Wendy Walters felt compelled to speak out about her experience, saying the housing crisis for older women should have been planned for.
Wendy Walters felt compelled to speak out about her experience, saying the housing crisis for older women should have been planned for. Mike Knott BUN240117SMART3

Bundy woman offers Wendy a cheap home

WHEN Kathline Hewerdine read about a fellow woman struggling, she knew she could offer a solution.

The NewsMail's story in Saturday's paper on Wendy Walters, 63, told of her fear of burdening her children with her financial woes after moving to Bundaberg to spend time with her grandchildren and struggling to find work.

Wendy's story reflected a looming "crisis” in housing for older single women across Australia.

Mrs Hewerdine, 85, who owns a duplex in Avoca, has offered Ms Walters one half of her home.

Her current tenant - her second in 15 years - is soon to depart.

"I'll give her less than $200 rent, and if she can get in and do some gardening I'll drop it even further,” Mrs Hewerdine said.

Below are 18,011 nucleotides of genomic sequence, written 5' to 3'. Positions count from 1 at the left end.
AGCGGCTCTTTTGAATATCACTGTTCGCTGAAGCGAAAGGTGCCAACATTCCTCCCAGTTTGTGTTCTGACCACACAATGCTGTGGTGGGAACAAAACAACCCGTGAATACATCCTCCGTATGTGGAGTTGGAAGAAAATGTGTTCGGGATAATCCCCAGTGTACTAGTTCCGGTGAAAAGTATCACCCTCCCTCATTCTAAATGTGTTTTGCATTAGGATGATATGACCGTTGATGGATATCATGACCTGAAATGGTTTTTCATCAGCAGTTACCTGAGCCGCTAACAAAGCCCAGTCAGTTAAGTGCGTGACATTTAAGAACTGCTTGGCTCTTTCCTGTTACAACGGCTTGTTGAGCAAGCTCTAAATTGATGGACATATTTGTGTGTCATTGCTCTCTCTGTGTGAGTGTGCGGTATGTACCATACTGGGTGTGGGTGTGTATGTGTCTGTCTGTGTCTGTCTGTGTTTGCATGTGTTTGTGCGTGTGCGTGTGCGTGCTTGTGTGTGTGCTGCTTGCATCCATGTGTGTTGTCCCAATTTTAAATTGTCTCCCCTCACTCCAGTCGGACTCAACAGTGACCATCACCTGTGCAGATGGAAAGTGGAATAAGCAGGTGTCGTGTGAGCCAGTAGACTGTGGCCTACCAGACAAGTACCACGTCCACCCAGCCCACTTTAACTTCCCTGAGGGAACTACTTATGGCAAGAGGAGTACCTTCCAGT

"At the moment I pay a gardener. I've just lost my husband of 65 years so it would be nice to have some company.

"It's not far from the shops and it's up high, it doesn't flood.”

Ms Walters was very grateful and said she would give Mrs Hewerdine a call.

After working in community services "looking after people who aren't as lucky as me”, she said she felt duty bound to speak out.

"I'm the poorest, so to speak, I've ever been,” Ms Walters said.

"I had some savings when I got here but it's just about gone; and women of my era didn't get super - so I don't have a heap to live on.

"This issue has been coming up for years and nobody has planned for it - there is not enough affordable housing.

"I would love to find somewhere I can stay and rent forever. Trying to find somewhere decent and safe that won't be sold out from under me (is hard).”